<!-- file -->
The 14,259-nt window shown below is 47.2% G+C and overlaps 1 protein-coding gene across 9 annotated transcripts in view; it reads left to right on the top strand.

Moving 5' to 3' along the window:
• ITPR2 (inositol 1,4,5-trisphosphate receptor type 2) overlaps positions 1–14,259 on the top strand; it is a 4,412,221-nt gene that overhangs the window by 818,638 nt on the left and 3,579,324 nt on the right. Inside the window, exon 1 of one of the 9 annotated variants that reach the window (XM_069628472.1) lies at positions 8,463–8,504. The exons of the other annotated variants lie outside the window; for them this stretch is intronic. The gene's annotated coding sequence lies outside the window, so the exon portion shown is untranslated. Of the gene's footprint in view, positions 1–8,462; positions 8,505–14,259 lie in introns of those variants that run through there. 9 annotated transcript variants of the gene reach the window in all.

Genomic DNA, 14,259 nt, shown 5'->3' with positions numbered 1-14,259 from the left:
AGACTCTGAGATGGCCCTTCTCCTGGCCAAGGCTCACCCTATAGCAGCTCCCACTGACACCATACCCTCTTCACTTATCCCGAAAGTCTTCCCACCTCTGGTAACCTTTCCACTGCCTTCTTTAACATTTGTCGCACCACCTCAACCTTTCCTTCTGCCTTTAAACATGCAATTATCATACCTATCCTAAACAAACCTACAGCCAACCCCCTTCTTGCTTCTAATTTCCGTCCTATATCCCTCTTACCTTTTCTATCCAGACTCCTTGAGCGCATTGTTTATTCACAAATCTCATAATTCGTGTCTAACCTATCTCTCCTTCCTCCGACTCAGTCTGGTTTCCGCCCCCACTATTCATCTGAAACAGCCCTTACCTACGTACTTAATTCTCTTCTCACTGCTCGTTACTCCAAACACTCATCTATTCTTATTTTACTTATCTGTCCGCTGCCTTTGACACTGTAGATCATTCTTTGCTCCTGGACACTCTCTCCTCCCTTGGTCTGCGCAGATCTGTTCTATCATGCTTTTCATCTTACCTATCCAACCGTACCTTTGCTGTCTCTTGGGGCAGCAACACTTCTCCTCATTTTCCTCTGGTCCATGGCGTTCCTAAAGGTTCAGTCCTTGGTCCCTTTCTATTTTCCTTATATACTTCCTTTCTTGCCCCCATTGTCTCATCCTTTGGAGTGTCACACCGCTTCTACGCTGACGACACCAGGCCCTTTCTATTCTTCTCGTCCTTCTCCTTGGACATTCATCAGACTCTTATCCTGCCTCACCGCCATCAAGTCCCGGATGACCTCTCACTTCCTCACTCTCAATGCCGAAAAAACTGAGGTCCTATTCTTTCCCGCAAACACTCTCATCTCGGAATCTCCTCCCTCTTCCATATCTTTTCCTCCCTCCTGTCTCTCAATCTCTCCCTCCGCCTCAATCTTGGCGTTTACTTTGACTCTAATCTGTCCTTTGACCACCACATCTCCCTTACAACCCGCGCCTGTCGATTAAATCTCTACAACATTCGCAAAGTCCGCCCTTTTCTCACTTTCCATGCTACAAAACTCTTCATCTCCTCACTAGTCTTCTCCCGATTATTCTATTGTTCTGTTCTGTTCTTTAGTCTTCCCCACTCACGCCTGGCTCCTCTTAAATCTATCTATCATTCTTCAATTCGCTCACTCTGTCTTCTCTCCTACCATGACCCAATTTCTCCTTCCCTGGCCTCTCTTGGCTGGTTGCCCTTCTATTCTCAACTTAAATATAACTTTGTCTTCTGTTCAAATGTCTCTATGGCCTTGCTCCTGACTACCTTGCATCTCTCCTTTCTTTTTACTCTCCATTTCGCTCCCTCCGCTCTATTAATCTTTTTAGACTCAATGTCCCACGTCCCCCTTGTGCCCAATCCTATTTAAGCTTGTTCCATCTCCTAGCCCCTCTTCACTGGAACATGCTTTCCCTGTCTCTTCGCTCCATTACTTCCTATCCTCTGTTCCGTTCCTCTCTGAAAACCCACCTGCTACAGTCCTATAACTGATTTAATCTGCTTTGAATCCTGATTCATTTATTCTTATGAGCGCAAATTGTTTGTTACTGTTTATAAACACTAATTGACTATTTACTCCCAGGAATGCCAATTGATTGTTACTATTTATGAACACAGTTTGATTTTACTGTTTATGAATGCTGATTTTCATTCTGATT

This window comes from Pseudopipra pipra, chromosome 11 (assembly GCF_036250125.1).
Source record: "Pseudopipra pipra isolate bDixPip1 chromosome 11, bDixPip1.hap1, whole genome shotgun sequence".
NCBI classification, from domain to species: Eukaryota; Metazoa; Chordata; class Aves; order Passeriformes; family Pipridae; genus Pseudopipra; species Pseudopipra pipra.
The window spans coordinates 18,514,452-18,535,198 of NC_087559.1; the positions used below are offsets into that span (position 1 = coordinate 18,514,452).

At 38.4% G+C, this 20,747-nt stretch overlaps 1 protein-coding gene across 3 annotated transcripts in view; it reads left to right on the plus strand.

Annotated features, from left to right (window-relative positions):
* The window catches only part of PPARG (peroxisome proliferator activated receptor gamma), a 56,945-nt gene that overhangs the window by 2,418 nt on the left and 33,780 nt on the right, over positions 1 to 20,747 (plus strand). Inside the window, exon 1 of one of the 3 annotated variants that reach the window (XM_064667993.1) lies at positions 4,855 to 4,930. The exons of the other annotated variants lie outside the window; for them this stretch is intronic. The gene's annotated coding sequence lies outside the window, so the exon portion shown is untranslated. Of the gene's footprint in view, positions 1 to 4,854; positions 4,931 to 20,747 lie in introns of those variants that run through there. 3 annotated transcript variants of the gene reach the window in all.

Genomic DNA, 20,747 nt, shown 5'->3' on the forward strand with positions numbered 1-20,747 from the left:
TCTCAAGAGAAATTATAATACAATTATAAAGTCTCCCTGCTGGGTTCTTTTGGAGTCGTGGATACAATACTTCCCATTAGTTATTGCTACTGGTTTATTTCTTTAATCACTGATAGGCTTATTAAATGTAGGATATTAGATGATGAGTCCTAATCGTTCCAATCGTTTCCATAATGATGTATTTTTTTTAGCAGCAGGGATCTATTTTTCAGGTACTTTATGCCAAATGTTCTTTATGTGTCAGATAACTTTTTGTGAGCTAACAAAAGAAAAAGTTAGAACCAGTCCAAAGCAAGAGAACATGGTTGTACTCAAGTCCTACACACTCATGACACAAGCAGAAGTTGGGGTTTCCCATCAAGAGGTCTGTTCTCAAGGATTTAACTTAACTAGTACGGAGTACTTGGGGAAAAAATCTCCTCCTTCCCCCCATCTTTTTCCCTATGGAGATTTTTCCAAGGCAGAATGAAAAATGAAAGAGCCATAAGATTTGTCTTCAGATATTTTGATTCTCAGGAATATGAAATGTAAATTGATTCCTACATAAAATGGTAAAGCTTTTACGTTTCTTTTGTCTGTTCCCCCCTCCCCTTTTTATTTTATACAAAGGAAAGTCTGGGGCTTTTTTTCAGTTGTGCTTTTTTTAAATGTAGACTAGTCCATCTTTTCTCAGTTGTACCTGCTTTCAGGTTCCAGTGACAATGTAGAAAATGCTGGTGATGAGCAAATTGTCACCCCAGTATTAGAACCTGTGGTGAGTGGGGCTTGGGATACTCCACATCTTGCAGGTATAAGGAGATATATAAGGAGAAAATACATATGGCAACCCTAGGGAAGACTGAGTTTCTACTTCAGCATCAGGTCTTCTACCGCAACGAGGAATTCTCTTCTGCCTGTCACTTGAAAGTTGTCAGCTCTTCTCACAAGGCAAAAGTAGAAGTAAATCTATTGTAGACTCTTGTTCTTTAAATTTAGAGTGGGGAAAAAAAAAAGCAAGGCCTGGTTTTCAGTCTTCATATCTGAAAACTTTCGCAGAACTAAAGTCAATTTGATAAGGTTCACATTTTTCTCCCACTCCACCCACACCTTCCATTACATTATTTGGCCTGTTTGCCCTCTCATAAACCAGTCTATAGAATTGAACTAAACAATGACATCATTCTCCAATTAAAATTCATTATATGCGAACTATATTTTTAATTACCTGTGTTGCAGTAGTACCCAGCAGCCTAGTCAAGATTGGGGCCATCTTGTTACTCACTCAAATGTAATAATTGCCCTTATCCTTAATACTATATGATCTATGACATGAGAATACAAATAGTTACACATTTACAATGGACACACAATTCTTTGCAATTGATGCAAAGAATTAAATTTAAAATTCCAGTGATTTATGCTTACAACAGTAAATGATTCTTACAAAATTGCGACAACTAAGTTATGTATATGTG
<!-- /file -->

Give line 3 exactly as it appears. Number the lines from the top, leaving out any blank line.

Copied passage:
• ITPR2 (inositol 1,4,5-trisphosphate receptor type 2) overlaps positions 1–14,259 on the top strand; it is a 4,412,221-nt gene that overhangs the window by 818,638 nt on the left and 3,579,324 nt on the right. Inside the window, exon 1 of one of the 9 annotated variants that reach the window (XM_069628472.1) lies at positions 8,463–8,504. The exons of the other annotated variants lie outside the window; for them this stretch is intronic. The gene's annotated coding sequence lies outside the window, so the exon portion shown is untranslated. Of the gene's footprint in view, positions 1–8,462; positions 8,505–14,259 lie in introns of those variants that run through there. 9 annotated transcript variants of the gene reach the window in all.